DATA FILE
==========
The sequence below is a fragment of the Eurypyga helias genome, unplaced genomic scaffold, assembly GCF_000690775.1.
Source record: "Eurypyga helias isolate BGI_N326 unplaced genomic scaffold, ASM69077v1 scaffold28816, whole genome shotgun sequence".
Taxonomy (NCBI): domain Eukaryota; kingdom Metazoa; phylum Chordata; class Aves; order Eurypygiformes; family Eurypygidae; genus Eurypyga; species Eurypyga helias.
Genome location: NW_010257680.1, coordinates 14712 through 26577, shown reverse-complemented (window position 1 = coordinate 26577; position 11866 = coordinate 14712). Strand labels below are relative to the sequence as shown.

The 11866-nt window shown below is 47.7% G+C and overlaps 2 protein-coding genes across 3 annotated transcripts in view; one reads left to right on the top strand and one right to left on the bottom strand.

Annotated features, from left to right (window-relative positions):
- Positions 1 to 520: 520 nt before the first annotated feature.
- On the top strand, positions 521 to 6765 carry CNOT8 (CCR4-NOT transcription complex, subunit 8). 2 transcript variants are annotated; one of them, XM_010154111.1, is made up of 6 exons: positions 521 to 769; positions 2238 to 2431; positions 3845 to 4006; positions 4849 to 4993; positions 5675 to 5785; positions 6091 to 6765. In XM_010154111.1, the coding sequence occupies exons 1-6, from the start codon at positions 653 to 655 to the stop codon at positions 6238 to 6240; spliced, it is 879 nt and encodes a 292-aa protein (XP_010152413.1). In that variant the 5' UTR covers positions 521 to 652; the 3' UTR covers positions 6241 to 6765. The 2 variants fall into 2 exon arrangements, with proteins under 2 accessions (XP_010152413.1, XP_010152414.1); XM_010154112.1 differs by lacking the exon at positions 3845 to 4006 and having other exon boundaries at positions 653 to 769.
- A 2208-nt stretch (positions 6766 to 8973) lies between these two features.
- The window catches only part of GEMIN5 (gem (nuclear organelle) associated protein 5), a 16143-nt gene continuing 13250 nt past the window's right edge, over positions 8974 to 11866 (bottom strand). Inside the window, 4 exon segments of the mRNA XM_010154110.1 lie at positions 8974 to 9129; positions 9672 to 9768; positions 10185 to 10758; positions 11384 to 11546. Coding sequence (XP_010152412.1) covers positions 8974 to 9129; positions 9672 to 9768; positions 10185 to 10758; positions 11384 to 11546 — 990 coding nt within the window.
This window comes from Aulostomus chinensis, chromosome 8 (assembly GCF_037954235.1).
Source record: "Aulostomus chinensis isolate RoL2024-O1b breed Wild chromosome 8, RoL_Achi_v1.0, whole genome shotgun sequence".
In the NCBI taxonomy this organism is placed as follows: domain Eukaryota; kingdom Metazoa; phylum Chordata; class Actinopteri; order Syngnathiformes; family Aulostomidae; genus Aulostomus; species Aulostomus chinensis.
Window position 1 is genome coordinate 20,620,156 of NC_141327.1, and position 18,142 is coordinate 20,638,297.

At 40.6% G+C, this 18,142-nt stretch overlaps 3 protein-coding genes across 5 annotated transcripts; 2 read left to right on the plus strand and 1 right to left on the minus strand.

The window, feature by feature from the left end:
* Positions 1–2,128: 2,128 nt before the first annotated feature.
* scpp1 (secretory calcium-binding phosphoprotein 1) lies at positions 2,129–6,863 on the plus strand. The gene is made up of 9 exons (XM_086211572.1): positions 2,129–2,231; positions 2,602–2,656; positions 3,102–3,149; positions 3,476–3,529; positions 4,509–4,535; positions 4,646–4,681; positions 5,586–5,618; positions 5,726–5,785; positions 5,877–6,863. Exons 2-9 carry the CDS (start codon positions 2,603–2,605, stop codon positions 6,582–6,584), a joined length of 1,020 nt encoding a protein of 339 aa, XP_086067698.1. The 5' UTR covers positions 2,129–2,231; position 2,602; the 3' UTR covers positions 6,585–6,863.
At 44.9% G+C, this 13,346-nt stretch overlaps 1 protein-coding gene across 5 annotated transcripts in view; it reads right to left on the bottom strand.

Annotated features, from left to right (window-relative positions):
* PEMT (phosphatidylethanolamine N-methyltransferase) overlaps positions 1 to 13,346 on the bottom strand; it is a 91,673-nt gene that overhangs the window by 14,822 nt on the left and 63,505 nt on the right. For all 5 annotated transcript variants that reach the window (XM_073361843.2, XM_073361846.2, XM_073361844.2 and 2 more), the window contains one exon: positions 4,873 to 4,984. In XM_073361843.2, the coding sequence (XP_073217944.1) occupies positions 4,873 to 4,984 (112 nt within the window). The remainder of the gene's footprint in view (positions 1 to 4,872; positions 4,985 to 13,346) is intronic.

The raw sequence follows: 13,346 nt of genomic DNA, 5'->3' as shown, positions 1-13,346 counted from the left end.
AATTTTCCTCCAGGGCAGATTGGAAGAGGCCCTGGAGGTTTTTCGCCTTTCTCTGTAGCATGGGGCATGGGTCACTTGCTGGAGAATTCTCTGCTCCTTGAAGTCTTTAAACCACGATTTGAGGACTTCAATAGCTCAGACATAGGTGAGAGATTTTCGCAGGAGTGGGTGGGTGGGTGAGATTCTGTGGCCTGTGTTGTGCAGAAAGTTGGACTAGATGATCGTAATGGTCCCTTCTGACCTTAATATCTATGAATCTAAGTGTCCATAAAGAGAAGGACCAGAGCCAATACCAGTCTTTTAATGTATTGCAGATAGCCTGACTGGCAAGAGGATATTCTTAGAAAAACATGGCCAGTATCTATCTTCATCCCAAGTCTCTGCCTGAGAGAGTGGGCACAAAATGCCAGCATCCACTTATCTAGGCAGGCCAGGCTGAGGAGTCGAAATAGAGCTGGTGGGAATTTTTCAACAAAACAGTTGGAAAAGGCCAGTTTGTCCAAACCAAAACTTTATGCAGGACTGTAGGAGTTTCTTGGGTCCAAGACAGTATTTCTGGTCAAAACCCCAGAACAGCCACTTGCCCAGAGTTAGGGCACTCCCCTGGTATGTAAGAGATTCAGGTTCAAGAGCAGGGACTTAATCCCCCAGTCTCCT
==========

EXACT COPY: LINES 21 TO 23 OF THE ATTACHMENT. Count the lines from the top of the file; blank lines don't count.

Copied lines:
* PEMT (phosphatidylethanolamine N-methyltransferase) overlaps positions 1 to 13,346 on the bottom strand; it is a 91,673-nt gene that overhangs the window by 14,822 nt on the left and 63,505 nt on the right. For all 5 annotated transcript variants that reach the window (XM_073361843.2, XM_073361846.2, XM_073361844.2 and 2 more), the window contains one exon: positions 4,873 to 4,984. In XM_073361843.2, the coding sequence (XP_073217944.1) occupies positions 4,873 to 4,984 (112 nt within the window). The remainder of the gene's footprint in view (positions 1 to 4,872; positions 4,985 to 13,346) is intronic.

The raw sequence follows: 13,346 nt of genomic DNA, 5'->3' as shown, positions 1-13,346 counted from the left end.
AATTTTCCTCCAGGGCAGATTGGAAGAGGCCCTGGAGGTTTTTCGCCTTTCTCTGTAGCATGGGGCATGGGTCACTTGCTGGAGAATTCTCTGCTCCTTGAAGTCTTTAAACCACGATTTGAGGACTTCAATAGCTCAGACATAGGTGAGAGATTTTCGCAGGAGTGGGTGGGTGGGTGAGATTCTGTGGCCTGTGTTGTGCAGAAAGTTGGACTAGATGATCGTAATGGTCCCTTCTGACCTTAATATCTATGAATCTAAGTGTCCATAAAGAGAAGGACCAGAGCCAATACCAGTCTTTTAATGTATTGCAGATAGCCTGACTGGCAAGAGGATATTCTTAGAAAAACATGGCCAGTATCTATCTTCATCCCAAGTCTCTGCCTGAGAGAGTGGGCACAAAATGCCAGCATCCACTTATCTAGGCAGGCCAGGCTGAGGAGTCGAAATAGAGCTGGTGGGAATTTTTCAACAAAACAGTTGGAAAAGGCCAGTTTGTCCAAACCAAAACTTTATGCAGGACTGTAGGAGTTTCTTGGGTCCAAGACAGTATTTCTGGTCAAAACCCCAGAACAGCCACTTGCCCAGAGTTAGGGCACTCCCCTGGTATGTAAGAGATTCAGGTTCAAGAGCAGGGACTTAATCCCCCAGTCTCCT